The pianist knew one speed: fast.
She knew one volume: loud.
Loud benefited one member
of that tiny country church.
Miss Rae was about a hundred years old
(at least she seemed so to me, a child still in the single digits),
and deaf as a doorknob.
That didn’t stop her.
As the pianist pounded away at selections from the Baptist Hymnal,
Miss Rae could hear just enough to pick out the words
but not the tune.
In a voice I’m not sure was ever melodious,
she warbled along at top volume
about two measures behind the rest of us.
“Living He loved me;
Dying He saved me;
Buried, He carried my sins far away.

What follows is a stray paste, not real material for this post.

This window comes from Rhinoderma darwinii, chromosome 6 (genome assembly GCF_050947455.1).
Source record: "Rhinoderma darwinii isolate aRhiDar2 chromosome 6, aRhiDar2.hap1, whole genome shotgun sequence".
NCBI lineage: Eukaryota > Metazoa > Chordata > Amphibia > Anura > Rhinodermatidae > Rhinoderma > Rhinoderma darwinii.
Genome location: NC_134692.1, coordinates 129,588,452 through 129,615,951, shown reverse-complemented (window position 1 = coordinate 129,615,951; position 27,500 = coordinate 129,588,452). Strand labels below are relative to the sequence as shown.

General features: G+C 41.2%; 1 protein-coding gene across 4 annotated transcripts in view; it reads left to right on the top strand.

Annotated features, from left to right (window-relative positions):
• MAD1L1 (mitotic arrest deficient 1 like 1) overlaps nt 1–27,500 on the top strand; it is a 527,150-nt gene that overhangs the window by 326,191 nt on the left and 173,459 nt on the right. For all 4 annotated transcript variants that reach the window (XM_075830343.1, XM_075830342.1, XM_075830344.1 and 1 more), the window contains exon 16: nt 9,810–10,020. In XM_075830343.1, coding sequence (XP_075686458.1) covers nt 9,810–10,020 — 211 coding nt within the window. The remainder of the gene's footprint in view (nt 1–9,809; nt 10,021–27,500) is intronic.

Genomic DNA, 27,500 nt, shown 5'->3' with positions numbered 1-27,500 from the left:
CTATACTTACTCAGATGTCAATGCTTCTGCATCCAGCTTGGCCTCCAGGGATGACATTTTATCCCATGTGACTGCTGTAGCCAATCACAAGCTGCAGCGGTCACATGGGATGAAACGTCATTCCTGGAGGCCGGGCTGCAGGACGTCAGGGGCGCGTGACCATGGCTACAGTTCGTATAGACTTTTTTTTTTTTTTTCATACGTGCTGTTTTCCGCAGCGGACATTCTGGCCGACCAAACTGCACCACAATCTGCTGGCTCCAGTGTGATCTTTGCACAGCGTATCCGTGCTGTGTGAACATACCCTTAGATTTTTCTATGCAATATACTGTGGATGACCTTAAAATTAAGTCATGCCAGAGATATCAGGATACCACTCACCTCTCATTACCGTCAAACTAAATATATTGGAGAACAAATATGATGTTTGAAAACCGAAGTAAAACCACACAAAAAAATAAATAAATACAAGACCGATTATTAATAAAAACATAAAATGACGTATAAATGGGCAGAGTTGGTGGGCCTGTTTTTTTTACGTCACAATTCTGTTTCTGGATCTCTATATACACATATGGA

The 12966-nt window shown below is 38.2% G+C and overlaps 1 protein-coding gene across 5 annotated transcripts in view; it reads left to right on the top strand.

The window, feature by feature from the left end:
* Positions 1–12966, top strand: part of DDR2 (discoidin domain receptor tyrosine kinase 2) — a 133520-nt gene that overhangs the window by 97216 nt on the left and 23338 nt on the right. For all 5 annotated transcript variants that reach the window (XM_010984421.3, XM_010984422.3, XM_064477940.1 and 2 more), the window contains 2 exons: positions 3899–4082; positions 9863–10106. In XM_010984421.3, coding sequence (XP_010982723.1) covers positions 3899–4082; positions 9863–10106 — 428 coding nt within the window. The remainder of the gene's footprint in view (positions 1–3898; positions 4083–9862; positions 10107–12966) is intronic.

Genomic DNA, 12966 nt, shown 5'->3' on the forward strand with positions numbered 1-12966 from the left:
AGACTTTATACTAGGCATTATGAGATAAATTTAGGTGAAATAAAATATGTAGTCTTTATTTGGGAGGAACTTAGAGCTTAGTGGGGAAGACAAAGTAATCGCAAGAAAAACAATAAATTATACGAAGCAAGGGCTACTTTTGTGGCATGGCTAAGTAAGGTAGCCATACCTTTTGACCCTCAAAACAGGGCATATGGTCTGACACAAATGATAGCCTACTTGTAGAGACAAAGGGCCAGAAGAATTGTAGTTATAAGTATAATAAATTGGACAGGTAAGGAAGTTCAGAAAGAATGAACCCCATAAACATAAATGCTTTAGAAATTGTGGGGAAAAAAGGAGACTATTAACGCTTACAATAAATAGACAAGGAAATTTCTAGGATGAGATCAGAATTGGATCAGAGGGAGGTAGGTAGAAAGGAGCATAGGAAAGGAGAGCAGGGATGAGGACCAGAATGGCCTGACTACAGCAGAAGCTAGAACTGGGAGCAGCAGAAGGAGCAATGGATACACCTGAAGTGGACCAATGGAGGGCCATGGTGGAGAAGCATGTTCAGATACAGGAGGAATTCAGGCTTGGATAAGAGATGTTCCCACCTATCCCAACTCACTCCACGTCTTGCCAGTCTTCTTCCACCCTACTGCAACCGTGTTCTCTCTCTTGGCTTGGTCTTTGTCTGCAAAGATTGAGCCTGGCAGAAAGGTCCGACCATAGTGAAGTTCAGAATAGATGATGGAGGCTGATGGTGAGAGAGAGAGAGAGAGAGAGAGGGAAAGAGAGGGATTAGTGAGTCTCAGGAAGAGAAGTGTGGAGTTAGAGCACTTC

Rising, He justified freely forever;
One day He’s coming
Oh, glorious day!”
Every hymn was an off-key round, with Miss Rae taking up the rear.
Stifling giggles or (later) rolling our eyes,
my sister and I made fun of her
(at home, and in private, of course; our mother would have killed us otherwise).
When Casting Crowns recorded their new arrangement of this old song,
Miss Rae’s face (and voice)
returned unbidden to my memory.
I hadn’t thought of her in years.
Now, looking back,
I see sunlight streaming through windows
of that little church and hear her singing
how infinitely tender
those inharmonious songs
were to her Savior.
was her unashamed praise!
It was a sweet, sweet sound in His ears.